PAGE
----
In this study of locally advanced head and neck cancer patients undergoing concurrent chemoradiation, we aim to characterize the changes in body morphomics (total psoas area, lean psoas area, psoas muscle density, HU) before and after CRT by determining the association between these changes with patient-reported quality of life (QoL) and tumor related outcomes. We hypothesize that decline in psoas area as determined by CT at L4 vertebral body level is associated with worse quality of life and tumor related outcomes. Our second aim was to determine whether changes in psoas area correlate with changes in total body composition as determined by DEXA scan. We hypothesize that psoas area will decline similarly to TBC changes of lean body mass by DEXA scan during CRT.

Methods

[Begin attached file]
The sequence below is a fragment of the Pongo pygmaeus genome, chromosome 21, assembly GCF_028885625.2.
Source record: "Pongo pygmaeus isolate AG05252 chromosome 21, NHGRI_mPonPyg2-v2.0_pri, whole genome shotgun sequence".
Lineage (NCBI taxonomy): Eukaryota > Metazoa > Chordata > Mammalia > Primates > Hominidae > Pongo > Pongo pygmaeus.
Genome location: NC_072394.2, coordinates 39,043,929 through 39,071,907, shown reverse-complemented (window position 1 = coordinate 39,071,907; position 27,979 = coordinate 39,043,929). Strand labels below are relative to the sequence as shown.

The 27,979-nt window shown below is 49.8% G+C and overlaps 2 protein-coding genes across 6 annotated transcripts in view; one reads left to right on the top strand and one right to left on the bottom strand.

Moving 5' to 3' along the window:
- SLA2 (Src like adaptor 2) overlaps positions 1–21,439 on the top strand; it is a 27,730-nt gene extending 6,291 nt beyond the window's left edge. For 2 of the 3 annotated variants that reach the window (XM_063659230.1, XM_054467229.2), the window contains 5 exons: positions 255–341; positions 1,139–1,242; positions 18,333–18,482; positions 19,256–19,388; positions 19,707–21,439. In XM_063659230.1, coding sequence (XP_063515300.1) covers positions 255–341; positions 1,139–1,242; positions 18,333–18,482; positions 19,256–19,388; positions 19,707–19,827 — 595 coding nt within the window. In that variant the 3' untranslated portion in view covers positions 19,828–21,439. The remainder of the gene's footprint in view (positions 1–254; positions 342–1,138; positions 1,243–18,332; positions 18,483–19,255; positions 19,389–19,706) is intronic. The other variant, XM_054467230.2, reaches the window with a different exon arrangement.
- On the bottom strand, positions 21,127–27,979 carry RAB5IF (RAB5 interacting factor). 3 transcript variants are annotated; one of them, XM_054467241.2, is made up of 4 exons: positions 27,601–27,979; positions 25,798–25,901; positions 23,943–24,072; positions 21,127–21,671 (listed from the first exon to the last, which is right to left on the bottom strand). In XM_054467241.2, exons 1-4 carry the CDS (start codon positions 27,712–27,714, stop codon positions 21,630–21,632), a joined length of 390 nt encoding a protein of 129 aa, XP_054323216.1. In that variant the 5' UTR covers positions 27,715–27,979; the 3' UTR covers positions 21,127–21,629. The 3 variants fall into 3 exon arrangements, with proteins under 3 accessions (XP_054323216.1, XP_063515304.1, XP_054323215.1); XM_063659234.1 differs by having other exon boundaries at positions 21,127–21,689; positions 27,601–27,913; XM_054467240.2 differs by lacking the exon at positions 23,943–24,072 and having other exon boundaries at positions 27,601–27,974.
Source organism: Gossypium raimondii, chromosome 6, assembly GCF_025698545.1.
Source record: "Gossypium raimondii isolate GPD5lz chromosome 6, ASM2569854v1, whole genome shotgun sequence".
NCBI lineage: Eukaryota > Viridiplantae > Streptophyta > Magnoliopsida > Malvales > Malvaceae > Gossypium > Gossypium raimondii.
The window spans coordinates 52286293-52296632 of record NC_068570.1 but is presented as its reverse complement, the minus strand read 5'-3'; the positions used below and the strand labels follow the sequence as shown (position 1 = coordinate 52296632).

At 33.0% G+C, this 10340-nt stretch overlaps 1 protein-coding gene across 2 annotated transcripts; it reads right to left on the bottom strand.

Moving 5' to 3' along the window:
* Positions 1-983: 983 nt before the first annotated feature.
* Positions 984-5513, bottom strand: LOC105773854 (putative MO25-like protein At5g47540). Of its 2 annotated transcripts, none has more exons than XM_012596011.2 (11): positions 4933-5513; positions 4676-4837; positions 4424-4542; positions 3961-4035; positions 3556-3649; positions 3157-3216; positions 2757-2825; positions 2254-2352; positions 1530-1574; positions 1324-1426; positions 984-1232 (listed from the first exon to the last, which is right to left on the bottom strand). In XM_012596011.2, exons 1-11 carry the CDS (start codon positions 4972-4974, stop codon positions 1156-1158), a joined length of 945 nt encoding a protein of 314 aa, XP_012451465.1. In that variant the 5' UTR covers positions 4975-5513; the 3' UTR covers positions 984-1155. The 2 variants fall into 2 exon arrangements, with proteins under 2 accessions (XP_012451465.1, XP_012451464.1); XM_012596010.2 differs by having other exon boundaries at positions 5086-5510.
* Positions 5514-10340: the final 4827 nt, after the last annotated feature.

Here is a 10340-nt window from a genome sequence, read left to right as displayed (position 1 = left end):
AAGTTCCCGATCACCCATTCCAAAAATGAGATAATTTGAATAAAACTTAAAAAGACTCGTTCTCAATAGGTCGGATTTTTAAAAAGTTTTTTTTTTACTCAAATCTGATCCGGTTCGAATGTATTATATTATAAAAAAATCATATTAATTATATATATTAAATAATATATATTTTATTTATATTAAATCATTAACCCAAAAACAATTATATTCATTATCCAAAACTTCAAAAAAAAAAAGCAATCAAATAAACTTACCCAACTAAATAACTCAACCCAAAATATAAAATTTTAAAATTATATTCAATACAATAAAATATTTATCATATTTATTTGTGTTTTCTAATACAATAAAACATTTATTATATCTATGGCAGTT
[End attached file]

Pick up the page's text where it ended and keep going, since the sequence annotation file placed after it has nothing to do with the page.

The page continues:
After obtaining University of Michigan Institutional Review Board approval, 93 patients were enrolled in 2 consecutive prospective trials of organ sparing chemotherapy with intensity-modulated radiation therapy (IMRT) for locally advanced oropharyngeal cancer from 2003 to 2011. Eligibility included stages III to IV squamous cell carcinoma of the oropharynx, no prior therapy, Karnofsky performance status ≥60, and primary therapy with CRT. Details of therapy have been previously published (Hunter et al. 2013; Feng et al. 2010). Briefly, all patients required treatment of bilateral neck. All patients received concurrent weekly chemotherapy with carboplatin (area under curve = 1) and paclitaxel (30 mg/m2). None received induction or adjuvant chemotherapy. The IMRT prescription doses were 70 Gy to the primary tumor and involved lymph nodes, 59–63 Gy to high-risk nodal regions and the anatomic compartments around the gross tumor volumes, and 56 Gy to low-risk nodal regions, all delivered in 35 fractions. Priority was given during planning to spare the noninvolved parts of the major salivary glands, the oral cavity, pharyngeal constrictor muscles, larynx, and the esophagus, to minimize late xerostomia and dysphagia. Feeding tubes were inserted if weight loss during therapy approached 10 %. All procedures were in accordance with the ethical standards of the committee on human experimentation of the institution or in accord with the Helsinki Declaration of 1975 as revised in 1983. Details of the radiation treatment planning, the dosimetric and functional results in these patients have previously been published (Hunter et al. 2013; Feng et al. 2010).